Written By: Chris Sellers, RPh Area Manager, Texas Oncology
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This PQI highlights management of common adverse events, patient follow-up, and dose modifications for Afatinib (Gilotrif) therapy.


Afatinib is indicated for the first-line treatment of EGFR positive (exon 19 or exon 21) metastatic non-small cell lung cancer (NSCLC). It is also indicated for the treatment of patients with metastatic squamous NSCLC progressing after platinum-based chemotherapy. Proper follow up including patient assessment is essential when new patients start on therapy. Dose adjustments are common and greatly reduced frequency and severity of adverse reactions.  In Lux-Lung 3, 43% maintained the 40mg starting dose, 38% reduced to 30mg and 19% further reduced to 20mg. Progression free survival remained consistent in patients with or without dose adjustments.

Weekly follow-ups are ideal to assess adverse events.

PQI process:

Day 1 – Initial Patient Counseling

  • Educate patients that adverse events, especially diarrhea and rash/acne are expected and reassure patients that dose modifications are common
  • Provide patients with loperamide. Advise patients to take loperamide and call the office at the onset of diarrhea and instruct patients to continue anti-diarrheal until loose stools cease for 12 hours
  • Advise patients to call office at the onset and to minimize sun exposure with protective clothing and use of sunscreen due to cutaneous reactions ( rash, erythema, acneiform rash and palmar-plantar erythrodysesthesia syndrome)
  • Advise patients to immediately report any new or worsening lung symptoms, or any combination of the following symptoms: trouble breathing or shortness of breath, cough, fever
  • Advise patients to immediately report any symptoms of a liver problem [e.g., skin or the whites of eyes turn yellow, urine turns dark or brown (tea colored), pain on the right side of stomach, bleeds or bruises more easily than normal, lethargy
  • Other: Keratitis, Left Ventricular Dysfunction, Embryo-Fetal Toxicity, Infertility, and do not breastfeed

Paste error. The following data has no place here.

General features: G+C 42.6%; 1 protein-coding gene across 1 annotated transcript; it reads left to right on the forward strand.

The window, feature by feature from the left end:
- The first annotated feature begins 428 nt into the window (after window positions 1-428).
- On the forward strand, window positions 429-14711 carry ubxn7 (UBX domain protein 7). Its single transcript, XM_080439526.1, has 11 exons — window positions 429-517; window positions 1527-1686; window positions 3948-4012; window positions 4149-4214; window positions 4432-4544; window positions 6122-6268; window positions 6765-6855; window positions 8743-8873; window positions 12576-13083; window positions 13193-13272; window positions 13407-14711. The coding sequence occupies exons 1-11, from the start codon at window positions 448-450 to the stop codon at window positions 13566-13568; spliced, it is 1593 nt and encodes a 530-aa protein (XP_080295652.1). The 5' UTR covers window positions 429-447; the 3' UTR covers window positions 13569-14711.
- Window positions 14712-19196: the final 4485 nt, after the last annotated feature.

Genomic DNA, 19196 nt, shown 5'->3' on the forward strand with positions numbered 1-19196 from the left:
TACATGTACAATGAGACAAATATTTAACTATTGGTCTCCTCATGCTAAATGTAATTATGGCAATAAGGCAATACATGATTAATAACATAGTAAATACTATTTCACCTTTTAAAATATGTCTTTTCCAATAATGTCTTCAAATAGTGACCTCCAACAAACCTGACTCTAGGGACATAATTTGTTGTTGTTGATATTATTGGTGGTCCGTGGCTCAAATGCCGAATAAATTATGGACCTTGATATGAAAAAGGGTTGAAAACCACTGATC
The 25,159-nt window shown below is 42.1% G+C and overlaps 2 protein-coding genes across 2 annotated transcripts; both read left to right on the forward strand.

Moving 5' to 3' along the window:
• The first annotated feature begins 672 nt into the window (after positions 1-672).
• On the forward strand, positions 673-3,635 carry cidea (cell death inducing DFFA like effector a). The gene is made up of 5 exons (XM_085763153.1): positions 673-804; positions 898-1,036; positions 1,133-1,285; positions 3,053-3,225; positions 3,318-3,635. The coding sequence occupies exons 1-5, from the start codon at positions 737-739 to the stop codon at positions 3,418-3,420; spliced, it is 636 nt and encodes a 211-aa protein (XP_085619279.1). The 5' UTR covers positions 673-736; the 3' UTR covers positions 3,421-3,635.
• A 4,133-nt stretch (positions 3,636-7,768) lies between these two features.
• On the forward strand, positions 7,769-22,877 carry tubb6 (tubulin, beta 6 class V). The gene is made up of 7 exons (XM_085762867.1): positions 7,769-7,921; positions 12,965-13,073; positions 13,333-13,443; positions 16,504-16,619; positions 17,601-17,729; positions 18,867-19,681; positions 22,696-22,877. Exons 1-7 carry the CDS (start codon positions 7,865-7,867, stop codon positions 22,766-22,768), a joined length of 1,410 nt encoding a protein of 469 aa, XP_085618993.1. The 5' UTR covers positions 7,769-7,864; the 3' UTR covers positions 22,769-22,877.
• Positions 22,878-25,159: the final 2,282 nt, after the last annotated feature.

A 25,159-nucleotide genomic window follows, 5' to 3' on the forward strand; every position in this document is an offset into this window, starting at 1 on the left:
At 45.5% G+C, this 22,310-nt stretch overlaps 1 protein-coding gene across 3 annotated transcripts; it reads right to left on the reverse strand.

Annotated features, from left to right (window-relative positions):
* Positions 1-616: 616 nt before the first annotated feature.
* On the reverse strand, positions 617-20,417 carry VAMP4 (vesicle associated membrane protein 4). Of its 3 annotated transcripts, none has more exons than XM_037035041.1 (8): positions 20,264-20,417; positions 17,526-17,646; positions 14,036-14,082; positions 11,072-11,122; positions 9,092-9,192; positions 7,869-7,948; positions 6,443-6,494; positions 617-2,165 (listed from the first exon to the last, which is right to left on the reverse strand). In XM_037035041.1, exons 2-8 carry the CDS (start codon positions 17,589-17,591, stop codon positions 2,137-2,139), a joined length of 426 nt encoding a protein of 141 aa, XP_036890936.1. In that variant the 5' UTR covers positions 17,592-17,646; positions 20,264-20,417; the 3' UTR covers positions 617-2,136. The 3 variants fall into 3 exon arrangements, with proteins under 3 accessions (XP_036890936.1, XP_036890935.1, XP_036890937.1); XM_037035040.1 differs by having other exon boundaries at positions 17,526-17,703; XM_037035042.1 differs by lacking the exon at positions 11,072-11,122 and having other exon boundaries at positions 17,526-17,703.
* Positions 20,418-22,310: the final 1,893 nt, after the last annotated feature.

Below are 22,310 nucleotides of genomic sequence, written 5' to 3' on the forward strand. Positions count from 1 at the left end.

Days 7, 14, 21, 28– Patient follow-up

  • Assess each of the side effects below and discuss each bullet point below
  • Assess diarrhea and rash/acne
    • These reactions cause the most dose reductions and typically occur within 14 days.
    • How many bouts of diarrhea have you had since we last spoke? Include any treatment you have taken for diarrhea and describe how it worked.
    • Describe any rashes or acne that may have developed since we last spoke.
  • Discuss and manage the other common reactions – Stomatitis and Paronychia
    • Describe changes, if any, you have noticed with any part of your mouth including your tongue.
    • Describe changes, if any, you have noticed to your nails.
  • Discuss and manage less common reactions – Dry skin, Pruritus, Keratitis, Interstitial Lung Disease, Hepatic toxicity
    • Describe any other skin dryness or itching that has started.
    • Describe any eye pain or visual changes you have experienced since starting Afatinib.
    • Describe any new cough or difficulty breathing even at resting that may have developed.
    • Describe any changes to the whites of your eyes or any other skin discoloration.

Afatinib Management:

Hold therapy: 

  • ≥ grade 3 adverse reactions
  • ≥ grade 2 diarrhea (persisting for 2 or more consecutive days while taking anti-diarrheal)
  • cutaneous reactions (prolonged, lasting more than 7 days, or intolerable)
  • renal impairment